• Review the website as the requirements may have changed. Historically, you must:Never have committed a felony.
    • Never have used hard drugs in the past 10 years.
    • Never used prescription medication that was not prescribed to you. For example: taking a friend's prescription Ritalin to help get you through a test.
    • Never used marijuana in the past 3 years.
    • Have at least 3 years of professional experience or an advanced degree.
      • Please note: having an advanced degree does not negate the need for professional experience - even with an advanced degree (master’s and/or doctorate), applicants must have two years of full-time professional work experience. This means that having a goal to be in the FBI is great - and you should also focus on finding something else you love, which will make you happy because you will need to do it for at least 3 years.

Profiling

  • To be a “profiler” in the FBI, you must be a special agent (SA) first. Of the 13,000+ FBI SA's, about 7 are profilers in the FBI’s Behavioral Analysis Unit (the Behavioral Science Unit was dissolved in 2012).
  • Profiling is a career that students often misunderstand - both what it really is (vs. TV) and the available opportunities. If interested, further explore the position, requirements, and opportunities. Also, consider looking into crime analyst and/or behavioral analyst careers. 

Employment Eligibility & Disqualifiers

Directly From The FBI Website (1/13/2019)* - You should revisit the website NOW to see the most current information.

To be eligible for the FBI Special Agent position, candidates must meet all of the requirements on our Eligibility page, as well as the following:

  • Be 23 to 36 1/2 years old.*
  • Meet the Special Agent physical fitness standards.
  • Possess a minimum of a U.S.-accredited bachelor's degree.**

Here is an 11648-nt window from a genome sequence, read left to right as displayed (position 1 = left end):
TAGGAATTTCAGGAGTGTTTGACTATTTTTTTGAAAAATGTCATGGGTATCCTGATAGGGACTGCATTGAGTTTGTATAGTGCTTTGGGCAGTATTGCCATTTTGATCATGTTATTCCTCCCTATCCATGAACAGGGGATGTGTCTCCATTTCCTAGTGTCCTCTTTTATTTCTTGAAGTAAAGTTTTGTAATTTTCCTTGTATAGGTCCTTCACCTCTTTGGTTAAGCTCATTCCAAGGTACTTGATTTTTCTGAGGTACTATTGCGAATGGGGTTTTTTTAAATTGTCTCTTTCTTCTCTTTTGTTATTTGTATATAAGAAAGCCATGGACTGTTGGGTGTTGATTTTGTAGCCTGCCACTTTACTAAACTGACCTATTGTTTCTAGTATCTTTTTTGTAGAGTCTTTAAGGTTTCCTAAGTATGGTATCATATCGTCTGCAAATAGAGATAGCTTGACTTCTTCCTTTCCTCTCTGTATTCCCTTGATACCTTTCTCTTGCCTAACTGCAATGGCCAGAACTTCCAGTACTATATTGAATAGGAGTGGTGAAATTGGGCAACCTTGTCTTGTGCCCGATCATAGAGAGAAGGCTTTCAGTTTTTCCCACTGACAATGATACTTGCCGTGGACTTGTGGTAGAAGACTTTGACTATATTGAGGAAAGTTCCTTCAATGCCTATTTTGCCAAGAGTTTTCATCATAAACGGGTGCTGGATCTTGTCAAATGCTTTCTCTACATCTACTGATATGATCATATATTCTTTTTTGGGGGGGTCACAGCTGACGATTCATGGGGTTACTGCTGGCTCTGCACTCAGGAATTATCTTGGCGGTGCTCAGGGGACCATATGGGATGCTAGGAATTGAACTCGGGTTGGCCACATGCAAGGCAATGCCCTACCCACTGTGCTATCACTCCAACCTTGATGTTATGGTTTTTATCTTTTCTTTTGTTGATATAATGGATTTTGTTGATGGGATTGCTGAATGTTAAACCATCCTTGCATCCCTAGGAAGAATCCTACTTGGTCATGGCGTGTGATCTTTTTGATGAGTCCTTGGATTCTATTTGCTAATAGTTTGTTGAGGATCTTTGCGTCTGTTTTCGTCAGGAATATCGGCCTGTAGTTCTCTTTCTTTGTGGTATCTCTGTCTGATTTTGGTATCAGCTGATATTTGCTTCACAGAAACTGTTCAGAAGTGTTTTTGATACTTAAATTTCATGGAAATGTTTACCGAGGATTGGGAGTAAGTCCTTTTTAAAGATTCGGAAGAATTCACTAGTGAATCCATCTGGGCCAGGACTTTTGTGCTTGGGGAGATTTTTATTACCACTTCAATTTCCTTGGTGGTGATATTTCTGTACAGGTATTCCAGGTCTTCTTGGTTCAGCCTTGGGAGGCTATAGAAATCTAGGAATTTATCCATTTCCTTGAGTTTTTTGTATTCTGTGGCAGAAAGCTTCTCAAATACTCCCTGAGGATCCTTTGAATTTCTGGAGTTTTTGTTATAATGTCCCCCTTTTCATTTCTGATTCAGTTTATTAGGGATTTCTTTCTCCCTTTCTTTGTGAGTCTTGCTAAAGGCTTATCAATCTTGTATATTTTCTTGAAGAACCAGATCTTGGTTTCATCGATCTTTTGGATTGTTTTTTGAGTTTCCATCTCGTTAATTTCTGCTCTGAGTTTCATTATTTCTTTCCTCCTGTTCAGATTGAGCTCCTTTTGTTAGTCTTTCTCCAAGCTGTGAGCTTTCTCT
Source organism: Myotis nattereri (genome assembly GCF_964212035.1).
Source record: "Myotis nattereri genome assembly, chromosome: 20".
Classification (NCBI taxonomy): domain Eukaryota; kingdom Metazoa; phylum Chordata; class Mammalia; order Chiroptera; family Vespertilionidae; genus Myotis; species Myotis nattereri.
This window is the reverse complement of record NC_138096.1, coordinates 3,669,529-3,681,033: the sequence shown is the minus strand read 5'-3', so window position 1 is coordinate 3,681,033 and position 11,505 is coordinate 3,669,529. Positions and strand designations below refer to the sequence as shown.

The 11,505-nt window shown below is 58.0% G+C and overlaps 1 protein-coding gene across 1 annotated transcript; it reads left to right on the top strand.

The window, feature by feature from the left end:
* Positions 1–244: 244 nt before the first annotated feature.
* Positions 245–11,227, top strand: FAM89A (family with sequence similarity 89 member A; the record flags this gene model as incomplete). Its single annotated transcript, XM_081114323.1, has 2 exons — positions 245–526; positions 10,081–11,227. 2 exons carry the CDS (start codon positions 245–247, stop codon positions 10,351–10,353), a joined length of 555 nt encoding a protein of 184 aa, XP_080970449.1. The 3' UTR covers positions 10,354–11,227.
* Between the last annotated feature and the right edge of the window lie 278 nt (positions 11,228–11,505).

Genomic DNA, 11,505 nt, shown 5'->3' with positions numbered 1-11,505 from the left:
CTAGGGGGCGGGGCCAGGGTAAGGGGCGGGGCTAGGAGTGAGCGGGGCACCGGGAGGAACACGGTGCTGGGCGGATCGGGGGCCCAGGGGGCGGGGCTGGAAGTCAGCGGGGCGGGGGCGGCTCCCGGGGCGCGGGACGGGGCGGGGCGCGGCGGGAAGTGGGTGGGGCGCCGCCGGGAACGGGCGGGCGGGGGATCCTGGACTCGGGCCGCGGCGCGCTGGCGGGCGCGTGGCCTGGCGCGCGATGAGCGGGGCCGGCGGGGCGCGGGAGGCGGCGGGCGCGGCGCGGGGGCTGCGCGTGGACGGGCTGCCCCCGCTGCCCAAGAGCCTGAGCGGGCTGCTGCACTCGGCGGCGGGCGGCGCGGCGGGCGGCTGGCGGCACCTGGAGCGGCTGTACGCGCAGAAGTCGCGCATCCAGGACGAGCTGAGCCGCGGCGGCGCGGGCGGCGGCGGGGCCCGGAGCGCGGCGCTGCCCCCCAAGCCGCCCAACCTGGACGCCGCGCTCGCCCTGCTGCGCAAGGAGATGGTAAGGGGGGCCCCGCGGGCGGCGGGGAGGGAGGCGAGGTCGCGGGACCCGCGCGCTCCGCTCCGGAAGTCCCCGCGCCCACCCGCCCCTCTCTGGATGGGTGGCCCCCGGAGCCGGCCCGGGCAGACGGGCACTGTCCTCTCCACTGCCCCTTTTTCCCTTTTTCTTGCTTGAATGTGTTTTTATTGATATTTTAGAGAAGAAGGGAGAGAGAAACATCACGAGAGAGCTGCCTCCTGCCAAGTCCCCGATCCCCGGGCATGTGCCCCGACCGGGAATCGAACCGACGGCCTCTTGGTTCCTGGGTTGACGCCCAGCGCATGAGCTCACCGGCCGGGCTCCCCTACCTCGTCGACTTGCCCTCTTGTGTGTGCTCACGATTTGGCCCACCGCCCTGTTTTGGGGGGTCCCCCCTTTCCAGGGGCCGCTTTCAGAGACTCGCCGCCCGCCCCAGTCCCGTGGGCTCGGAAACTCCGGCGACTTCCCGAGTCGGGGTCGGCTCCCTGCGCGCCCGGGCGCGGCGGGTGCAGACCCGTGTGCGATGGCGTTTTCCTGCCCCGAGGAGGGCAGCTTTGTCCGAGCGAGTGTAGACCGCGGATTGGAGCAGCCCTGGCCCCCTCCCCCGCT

• Have at least three years of full-time work experience.***
  • Have a valid U.S. driver's license.
  • Be completely available for assignment anywhere in the FBI's jurisdiction.

* FBI Special Agents must be appointed prior to their 37th birthday. Because of the lengthy application and hiring process, the FBI does not normally accept applications from applicants older than 36 and a half. Although we accept applicants up to age 36 and a half, the hiring process can take a year or more. If, at any point during the hiring process, it becomes apparent that an applicant cannot be appointed prior to their 37th birthday, an age waiver will be required. Waivers are only granted in certain circumstances. Please reach out to your field office Applicant Coordinator for more information.

** We accept those who possess an advanced degree from a U.S. accredited college even if your bachelor’s degree is not from a U.S. accredited college.

*** The three-year work experience requirement does not include summer jobs, internships, seasonal positions, temporary employment, and/or volunteer work. Certain specified experiences or abilities may waive some (but not all) of the work experience requirement. These include:

  • A Juris Doctorate (J.D.)
  • A license as a Certified Public Accountant (CPA)
  • An advanced degree

For eligible veterans, part-time, internships (paid or unpaid), or Reserve/Guard duty count toward total work experience. Applicants with an advanced degree (master’s and/or doctorate) must have two years of full-time professional work experience.

Education & Skills

While the FBI encourages applicants from all backgrounds to become Special Agents, we are currently looking for Special Agent applicants with skills in the following areas:

  • Science, Technology, Engineering, and Math (STEM)
  • Foreign Languages
  • Law
  • Emergency Medicine
  • Certified Public Accountants (CPAs)
  • Attorneys
  • Engineers
  • Detectives
  • Military (specifically Special Forces, Explosives, WMD, and Intelligence Experts)
  • Scientists (lab experience)
  • Foreign Language(s) speakers
  • Pilots (helicopter, fixed-wing)
 

CAREER GUIDES